The Pacific Northwest is bracing for another heat wave as large wildfires continue to burn through the region.
While the spread of wildfires has slowed in recent days, that could soon change. Temperatures near Portland, Oregon, and Spokane, Washington, are expected to approach 100 degrees by Friday and dry lightning originating from the deadly monsoons in the Southwest could spark more fires.
Currently, dozens of uncontained wildfires are burning in the U.S., with the majority of them located in the West -- a region experiencing tinderbox conditions as a result of megadrought and climate change.
The Dixie Fire near the Feather River Canyon in Northern California has grown to nearly 218,000 acres, destroying more than a dozen structures, and was 23% contained. Crews are prepping for structure protection in Taylorsville, California. The fire is now the largest burning in the state and more than 8,000 people are under evacuation orders, according to the California Governor's Office of Emergency Services.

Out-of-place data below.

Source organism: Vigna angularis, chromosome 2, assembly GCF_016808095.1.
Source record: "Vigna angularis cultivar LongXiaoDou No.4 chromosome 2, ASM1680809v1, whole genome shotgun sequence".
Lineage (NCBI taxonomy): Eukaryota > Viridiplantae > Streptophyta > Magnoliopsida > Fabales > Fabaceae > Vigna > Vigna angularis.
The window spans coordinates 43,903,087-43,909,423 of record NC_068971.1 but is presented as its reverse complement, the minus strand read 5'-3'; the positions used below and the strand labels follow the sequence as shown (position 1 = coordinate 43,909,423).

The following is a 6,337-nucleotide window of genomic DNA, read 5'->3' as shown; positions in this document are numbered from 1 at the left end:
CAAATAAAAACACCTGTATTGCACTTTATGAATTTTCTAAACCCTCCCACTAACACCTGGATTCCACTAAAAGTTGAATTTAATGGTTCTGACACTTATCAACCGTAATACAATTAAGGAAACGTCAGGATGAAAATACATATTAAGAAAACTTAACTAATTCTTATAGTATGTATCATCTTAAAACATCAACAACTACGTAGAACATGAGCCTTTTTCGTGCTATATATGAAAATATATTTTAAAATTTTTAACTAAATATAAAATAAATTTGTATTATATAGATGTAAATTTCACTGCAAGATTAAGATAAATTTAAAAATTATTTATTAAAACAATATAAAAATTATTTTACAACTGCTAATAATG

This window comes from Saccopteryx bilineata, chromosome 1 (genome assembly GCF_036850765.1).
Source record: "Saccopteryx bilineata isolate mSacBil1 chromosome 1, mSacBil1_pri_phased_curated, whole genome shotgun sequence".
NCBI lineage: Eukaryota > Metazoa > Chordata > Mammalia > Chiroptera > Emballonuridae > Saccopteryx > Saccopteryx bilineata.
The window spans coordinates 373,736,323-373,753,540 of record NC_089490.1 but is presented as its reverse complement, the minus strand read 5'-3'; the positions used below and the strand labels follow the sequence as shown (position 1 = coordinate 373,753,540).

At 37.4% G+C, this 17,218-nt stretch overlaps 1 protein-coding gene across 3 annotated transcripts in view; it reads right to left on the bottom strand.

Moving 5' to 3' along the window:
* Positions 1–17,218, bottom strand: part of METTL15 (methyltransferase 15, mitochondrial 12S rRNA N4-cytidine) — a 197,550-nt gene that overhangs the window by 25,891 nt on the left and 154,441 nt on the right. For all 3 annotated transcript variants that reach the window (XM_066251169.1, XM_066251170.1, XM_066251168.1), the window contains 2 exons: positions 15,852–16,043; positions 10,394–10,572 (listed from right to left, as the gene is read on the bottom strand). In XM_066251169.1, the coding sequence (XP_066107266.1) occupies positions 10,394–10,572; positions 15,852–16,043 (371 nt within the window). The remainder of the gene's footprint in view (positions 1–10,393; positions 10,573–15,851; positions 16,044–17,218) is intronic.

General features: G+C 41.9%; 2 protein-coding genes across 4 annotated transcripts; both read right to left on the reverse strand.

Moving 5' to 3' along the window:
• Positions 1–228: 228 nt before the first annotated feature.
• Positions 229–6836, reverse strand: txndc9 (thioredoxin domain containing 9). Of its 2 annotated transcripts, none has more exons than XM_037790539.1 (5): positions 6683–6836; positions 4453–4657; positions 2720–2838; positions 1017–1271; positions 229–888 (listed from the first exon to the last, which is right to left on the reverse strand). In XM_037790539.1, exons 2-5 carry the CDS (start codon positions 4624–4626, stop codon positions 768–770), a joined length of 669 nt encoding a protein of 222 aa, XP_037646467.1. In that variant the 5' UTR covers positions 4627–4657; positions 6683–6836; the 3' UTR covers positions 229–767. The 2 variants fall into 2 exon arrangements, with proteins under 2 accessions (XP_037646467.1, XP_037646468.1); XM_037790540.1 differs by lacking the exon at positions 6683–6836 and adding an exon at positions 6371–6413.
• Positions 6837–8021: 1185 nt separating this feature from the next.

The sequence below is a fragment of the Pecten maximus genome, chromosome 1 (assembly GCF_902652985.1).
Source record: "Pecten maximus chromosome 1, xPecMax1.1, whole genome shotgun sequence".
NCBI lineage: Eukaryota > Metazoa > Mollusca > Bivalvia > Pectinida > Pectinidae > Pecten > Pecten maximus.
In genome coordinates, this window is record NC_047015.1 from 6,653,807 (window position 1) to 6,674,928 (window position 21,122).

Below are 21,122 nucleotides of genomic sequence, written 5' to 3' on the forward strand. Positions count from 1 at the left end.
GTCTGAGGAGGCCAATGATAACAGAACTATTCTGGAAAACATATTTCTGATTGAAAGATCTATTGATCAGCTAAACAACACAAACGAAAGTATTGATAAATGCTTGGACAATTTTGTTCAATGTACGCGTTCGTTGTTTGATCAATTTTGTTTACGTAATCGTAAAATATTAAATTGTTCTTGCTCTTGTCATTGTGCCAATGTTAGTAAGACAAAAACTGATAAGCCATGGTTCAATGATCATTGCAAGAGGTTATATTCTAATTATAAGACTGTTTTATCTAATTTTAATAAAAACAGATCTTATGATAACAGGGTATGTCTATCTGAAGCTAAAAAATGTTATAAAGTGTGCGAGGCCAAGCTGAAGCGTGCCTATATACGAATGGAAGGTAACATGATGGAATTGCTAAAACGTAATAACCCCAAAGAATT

The Bootleg Fire in southern Oregon, currently the largest in the country and the third-largest in state history, has burned through more than 413,000 acres and was 53% contained by Tuesday.
The Tamarack Fire near Gardnerville, Nevada, has scorched more than 68,000 acres by Monday and was 59% contained.
A heat wave is blanketing much of the country outside the West as well.
The heat dome is continuing to build from the north and central Plains to New Orleans. Fifteen states are currently under heat warnings and advisories.
The humidity and high temps will make it feel more like 110 degrees for some areas. Some cities in the upper Midwest, such as Sioux Falls, South Dakota, and Minneapolis, could break records as temperatures climb toward 100 degrees.
ABC News' Max Golembo contributed to this report.